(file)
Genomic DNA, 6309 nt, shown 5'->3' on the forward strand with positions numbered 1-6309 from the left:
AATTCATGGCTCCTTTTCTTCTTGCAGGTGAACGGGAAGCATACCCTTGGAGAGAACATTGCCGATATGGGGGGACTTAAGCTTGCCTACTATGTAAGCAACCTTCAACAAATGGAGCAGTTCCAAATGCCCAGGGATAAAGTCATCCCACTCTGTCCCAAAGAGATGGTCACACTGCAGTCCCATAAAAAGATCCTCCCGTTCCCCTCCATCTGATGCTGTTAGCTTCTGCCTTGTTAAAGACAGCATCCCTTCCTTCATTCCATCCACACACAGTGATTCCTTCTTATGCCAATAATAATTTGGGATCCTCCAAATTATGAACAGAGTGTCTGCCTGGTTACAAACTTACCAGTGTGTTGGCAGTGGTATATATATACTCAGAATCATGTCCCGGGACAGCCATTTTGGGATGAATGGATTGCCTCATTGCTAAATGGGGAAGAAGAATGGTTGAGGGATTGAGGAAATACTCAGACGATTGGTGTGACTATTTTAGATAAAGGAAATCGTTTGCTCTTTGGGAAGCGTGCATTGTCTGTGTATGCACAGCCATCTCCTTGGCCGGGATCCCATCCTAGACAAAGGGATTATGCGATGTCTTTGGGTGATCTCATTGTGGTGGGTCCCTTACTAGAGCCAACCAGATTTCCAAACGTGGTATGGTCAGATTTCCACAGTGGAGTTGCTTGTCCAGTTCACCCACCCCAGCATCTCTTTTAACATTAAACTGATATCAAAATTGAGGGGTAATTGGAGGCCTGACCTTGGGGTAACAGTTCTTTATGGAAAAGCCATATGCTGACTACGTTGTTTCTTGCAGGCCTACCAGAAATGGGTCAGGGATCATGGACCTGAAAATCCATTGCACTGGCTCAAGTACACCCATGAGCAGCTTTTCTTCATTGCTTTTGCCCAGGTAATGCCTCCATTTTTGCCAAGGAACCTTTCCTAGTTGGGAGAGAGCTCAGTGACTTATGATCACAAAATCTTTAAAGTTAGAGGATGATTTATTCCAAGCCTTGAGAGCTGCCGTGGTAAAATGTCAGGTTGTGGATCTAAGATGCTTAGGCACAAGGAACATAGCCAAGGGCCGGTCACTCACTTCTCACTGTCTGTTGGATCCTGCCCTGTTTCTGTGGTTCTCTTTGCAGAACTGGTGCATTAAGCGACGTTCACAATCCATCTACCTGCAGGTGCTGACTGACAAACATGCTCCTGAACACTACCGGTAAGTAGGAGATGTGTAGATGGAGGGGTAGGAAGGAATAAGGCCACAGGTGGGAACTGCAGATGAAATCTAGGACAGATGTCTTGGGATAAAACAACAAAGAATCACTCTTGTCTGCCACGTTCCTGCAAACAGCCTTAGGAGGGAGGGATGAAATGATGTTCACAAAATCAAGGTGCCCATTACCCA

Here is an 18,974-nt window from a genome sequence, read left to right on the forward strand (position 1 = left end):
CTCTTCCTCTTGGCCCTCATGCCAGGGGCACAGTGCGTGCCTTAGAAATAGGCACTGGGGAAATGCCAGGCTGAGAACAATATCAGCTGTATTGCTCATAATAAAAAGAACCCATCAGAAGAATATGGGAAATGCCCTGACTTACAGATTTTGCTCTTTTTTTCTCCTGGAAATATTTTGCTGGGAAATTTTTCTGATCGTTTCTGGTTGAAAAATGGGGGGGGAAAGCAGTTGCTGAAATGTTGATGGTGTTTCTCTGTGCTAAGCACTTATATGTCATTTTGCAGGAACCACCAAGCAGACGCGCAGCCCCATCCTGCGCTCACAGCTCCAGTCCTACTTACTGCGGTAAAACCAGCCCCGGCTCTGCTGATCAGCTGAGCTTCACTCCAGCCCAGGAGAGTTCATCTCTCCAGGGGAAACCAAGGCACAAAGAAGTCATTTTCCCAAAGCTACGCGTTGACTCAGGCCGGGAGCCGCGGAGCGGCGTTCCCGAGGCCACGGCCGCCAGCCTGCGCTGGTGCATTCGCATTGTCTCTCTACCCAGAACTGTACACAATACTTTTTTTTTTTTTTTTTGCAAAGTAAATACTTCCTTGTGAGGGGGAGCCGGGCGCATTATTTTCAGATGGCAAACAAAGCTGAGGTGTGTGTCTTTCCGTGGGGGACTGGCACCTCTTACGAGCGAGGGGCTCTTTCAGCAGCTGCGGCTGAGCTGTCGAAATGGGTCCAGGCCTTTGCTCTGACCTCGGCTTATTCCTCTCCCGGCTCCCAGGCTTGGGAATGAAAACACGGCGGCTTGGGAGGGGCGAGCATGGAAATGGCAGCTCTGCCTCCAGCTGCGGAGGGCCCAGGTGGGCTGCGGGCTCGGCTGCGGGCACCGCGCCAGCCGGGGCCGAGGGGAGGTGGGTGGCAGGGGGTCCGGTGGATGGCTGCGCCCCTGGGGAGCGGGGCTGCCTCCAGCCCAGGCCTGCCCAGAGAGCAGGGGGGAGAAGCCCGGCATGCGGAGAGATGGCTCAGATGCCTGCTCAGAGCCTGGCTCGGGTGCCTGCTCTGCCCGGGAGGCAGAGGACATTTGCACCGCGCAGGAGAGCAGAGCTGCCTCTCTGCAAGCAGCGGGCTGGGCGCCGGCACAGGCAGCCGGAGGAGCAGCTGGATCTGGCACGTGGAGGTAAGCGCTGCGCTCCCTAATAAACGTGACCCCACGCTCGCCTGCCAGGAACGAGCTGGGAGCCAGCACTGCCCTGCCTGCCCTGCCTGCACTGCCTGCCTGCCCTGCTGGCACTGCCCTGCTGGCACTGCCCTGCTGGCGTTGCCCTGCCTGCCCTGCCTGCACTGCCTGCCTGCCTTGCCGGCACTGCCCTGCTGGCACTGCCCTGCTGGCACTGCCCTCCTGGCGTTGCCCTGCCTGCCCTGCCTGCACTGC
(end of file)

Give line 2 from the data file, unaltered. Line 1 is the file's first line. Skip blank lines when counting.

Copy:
AATTCATGGCTCCTTTTCTTCTTGCAGGTGAACGGGAAGCATACCCTTGGAGAGAACATTGCCGATATGGGGGGACTTAAGCTTGCCTACTATGTAAGCAACCTTCAACAAATGGAGCAGTTCCAAATGCCCAGGGATAAAGTCATCCCACTCTGTCCCAAAGAGATGGTCACACTGCAGTCCCATAAAAAGATCCTCCCGTTCCCCTCCATCTGATGCTGTTAGCTTCTGCCTTGTTAAAGACAGCATCCCTTCCTTCATTCCATCCACACACAGTGATTCCTTCTTATGCCAATAATAATTTGGGATCCTCCAAATTATGAACAGAGTGTCTGCCTGGTTACAAACTTACCAGTGTGTTGGCAGTGGTATATATATACTCAGAATCATGTCCCGGGACAGCCATTTTGGGATGAATGGATTGCCTCATTGCTAAATGGGGAAGAAGAATGGTTGAGGGATTGAGGAAATACTCAGACGATTGGTGTGACTATTTTAGATAAAGGAAATCGTTTGCTCTTTGGGAAGCGTGCATTGTCTGTGTATGCACAGCCATCTCCTTGGCCGGGATCCCATCCTAGACAAAGGGATTATGCGATGTCTTTGGGTGATCTCATTGTGGTGGGTCCCTTACTAGAGCCAACCAGATTTCCAAACGTGGTATGGTCAGATTTCCACAGTGGAGTTGCTTGTCCAGTTCACCCACCCCAGCATCTCTTTTAACATTAAACTGATATCAAAATTGAGGGGTAATTGGAGGCCTGACCTTGGGGTAACAGTTCTTTATGGAAAAGCCATATGCTGACTACGTTGTTTCTTGCAGGCCTACCAGAAATGGGTCAGGGATCATGGACCTGAAAATCCATTGCACTGGCTCAAGTACACCCATGAGCAGCTTTTCTTCATTGCTTTTGCCCAGGTAATGCCTCCATTTTTGCCAAGGAACCTTTCCTAGTTGGGAGAGAGCTCAGTGACTTATGATCACAAAATCTTTAAAGTTAGAGGATGATTTATTCCAAGCCTTGAGAGCTGCCGTGGTAAAATGTCAGGTTGTGGATCTAAGATGCTTAGGCACAAGGAACATAGCCAAGGGCCGGTCACTCACTTCTCACTGTCTGTTGGATCCTGCCCTGTTTCTGTGGTTCTCTTTGCAGAACTGGTGCATTAAGCGACGTTCACAATCCATCTACCTGCAGGTGCTGACTGACAAACATGCTCCTGAACACTACCGGTAAGTAGGAGATGTGTAGATGGAGGGGTAGGAAGGAATAAGGCCACAGGTGGGAACTGCAGATGAAATCTAGGACAGATGTCTTGGGATAAAACAACAAAGAATCACTCTTGTCTGCCACGTTCCTGCAAACAGCCTTAGGAGGGAGGGATGAAATGATGTTCACAAAATCAAGGTGCCCATTACCCA